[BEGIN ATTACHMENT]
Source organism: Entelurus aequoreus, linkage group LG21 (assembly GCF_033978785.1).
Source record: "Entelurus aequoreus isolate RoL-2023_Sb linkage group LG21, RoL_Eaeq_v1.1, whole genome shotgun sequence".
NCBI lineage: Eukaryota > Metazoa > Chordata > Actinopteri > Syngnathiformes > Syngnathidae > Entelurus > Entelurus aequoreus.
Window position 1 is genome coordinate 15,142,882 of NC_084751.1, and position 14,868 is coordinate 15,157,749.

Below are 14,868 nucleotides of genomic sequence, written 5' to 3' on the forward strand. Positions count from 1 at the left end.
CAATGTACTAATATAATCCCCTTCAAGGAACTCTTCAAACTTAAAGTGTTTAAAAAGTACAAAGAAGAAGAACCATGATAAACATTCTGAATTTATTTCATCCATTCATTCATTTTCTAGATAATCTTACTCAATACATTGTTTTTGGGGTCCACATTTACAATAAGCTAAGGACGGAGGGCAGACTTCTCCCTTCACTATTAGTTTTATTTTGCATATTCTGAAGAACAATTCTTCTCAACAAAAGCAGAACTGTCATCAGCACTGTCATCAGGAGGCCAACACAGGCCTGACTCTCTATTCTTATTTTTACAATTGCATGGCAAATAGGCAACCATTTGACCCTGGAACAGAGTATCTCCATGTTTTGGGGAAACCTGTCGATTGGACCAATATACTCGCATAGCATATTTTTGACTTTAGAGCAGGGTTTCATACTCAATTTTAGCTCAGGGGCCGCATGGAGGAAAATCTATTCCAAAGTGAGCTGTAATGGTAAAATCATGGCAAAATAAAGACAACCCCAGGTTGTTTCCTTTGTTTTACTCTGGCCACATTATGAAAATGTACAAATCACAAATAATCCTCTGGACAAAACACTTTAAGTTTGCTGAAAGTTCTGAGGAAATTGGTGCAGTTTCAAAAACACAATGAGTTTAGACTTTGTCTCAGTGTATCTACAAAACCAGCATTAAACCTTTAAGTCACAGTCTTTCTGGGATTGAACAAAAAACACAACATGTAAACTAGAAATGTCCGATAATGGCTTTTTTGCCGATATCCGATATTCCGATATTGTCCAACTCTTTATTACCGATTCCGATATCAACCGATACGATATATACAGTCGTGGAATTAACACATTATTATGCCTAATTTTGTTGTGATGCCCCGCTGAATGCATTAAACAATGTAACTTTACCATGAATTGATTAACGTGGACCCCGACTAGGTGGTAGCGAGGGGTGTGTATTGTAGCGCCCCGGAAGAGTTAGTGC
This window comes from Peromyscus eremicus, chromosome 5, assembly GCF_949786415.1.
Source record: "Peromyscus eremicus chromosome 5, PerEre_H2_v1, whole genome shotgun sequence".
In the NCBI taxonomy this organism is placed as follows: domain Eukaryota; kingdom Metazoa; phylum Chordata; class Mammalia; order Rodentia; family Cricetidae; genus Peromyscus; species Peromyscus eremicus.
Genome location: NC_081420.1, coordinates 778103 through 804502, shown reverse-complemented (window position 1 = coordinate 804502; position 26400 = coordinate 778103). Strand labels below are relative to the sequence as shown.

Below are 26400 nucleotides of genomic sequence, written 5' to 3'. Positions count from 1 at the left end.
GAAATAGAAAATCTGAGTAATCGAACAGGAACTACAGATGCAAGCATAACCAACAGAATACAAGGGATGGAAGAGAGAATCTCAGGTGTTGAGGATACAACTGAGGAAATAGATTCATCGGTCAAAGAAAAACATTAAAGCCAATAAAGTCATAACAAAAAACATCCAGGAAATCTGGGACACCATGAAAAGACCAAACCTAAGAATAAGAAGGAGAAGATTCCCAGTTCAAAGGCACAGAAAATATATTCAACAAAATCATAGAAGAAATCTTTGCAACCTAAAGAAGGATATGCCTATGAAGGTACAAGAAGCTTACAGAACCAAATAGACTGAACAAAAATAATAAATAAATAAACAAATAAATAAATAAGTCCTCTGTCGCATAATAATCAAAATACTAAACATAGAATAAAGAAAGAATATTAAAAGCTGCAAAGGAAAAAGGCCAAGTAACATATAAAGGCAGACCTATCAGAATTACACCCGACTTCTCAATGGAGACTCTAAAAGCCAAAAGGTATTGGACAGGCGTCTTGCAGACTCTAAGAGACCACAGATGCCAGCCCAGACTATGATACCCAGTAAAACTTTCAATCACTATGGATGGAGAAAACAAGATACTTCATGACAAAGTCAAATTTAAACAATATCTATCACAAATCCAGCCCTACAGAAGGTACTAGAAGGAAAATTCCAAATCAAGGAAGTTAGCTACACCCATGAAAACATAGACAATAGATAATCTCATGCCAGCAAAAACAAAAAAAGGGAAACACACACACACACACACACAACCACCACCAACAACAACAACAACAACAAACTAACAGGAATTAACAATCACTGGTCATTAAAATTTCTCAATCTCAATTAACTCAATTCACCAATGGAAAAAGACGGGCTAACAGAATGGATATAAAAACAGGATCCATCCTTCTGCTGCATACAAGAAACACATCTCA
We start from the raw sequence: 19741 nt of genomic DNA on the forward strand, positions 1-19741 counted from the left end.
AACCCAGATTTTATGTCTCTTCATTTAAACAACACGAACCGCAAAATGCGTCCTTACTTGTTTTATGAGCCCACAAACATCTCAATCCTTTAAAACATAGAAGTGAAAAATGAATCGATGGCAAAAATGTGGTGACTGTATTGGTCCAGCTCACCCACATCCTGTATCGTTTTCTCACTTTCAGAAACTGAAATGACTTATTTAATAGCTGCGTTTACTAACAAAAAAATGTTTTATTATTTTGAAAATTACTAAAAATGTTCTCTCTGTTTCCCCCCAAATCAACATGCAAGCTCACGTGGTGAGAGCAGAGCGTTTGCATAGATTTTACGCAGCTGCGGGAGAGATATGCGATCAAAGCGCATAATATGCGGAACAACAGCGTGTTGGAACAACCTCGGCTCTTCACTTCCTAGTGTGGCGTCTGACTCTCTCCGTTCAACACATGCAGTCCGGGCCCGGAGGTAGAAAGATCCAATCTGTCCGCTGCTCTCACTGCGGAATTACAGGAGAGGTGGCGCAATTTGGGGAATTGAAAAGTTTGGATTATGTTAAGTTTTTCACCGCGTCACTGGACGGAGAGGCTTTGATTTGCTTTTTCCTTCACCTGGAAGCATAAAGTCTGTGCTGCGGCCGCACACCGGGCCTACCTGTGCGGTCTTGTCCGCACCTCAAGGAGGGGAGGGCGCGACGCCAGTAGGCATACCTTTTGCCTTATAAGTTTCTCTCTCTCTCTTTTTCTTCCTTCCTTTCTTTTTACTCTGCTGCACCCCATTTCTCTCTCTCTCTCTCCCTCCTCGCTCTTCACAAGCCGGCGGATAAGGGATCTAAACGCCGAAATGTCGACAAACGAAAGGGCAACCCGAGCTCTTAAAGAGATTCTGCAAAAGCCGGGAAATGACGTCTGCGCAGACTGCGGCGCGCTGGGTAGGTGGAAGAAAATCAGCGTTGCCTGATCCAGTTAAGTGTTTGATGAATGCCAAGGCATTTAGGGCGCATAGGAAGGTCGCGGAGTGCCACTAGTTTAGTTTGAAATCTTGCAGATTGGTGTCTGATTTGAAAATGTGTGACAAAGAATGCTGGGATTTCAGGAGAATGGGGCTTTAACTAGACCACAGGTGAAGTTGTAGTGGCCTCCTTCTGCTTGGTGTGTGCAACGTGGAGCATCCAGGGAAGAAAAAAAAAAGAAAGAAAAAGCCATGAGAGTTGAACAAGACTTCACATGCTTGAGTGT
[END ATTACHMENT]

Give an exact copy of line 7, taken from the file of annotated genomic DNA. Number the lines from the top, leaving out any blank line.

This window comes from Peromyscus eremicus, chromosome 5, assembly GCF_949786415.1.